Gendered Space: The Digital Divide between Male and Female Users in Internet Public Access Sites

Laura J. Dixon, Teresa Correa, Joseph Straubhaar, Laura Covarrubias, Dean Graber, Jeremiah Spence, Viviana Rojas
  • Journal of Computer-Mediated Communication, May 2014, Oxford University Press (OUP)
  • DOI: 10.1111/jcc4.12088

The digital divide at public library internet access points

What is it about?

We counted who used the internet at public libraries in Austin, Texas. We found that more men than women used them. Interviews showed that most people would rather not be using public libraries to access the internet, but they lacked private (in-home) options. Women and men thought of libraries very differently, with women showing more nostalgia about books and family outings and men showing more emphasis on technology.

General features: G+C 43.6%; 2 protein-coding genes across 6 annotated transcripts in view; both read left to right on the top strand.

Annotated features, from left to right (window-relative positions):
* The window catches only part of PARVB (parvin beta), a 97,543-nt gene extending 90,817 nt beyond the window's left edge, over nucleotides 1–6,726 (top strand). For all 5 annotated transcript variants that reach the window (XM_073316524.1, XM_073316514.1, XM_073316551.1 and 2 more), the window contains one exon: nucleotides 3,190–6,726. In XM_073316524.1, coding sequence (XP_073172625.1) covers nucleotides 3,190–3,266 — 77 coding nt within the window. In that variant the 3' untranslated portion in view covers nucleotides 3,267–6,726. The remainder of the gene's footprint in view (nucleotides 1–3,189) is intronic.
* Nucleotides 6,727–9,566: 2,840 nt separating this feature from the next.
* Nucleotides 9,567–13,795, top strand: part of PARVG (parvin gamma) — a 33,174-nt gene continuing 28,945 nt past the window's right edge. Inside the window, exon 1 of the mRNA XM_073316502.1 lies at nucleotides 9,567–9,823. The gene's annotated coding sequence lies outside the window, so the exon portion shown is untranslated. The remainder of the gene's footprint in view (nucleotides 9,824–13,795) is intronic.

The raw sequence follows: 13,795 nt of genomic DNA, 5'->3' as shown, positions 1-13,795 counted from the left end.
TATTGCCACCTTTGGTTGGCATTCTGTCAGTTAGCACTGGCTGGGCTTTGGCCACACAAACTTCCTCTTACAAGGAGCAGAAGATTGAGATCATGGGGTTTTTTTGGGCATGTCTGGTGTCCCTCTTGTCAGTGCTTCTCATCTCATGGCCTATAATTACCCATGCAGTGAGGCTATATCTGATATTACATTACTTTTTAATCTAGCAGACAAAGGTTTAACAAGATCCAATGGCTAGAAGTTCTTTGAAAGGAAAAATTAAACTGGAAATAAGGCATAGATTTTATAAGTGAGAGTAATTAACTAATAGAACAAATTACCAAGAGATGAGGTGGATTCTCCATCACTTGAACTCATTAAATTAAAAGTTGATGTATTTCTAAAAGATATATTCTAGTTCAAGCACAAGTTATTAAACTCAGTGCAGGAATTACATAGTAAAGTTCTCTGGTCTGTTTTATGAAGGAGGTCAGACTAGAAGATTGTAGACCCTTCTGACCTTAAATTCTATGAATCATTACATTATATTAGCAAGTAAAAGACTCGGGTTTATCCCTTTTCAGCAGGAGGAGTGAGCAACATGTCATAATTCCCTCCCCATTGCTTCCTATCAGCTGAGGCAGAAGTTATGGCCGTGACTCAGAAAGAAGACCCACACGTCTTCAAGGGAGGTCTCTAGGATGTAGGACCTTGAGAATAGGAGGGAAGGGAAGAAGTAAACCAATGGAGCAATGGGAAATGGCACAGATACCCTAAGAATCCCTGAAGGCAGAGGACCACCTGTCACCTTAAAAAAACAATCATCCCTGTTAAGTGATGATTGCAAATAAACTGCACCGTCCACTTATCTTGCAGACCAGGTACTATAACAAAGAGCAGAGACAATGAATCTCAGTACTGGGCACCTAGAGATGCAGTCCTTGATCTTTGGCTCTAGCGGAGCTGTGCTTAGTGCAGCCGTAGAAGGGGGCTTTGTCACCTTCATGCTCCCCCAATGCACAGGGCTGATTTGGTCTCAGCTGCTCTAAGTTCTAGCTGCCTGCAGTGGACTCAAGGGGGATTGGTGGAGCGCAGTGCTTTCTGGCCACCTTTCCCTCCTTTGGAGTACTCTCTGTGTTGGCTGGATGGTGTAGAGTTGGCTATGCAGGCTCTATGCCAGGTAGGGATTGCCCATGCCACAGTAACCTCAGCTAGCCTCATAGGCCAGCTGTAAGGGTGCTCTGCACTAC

Why is it important?

This article is important because it shows some nuances of the digital divide among people who don't have many other options for accessing the internet than public libraries. The interviews suggest the differences in thinking between men and women and suggest ways that public access spaces can be made more appealing to women.


Laura Dixon (Author)
University of Texas at Austin

This article was based on quantitative and qualitative data that had been collected over a long time period, shedding light on why the digital divide persists in public access spaces.

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The following have contributed to this page: Laura Dixon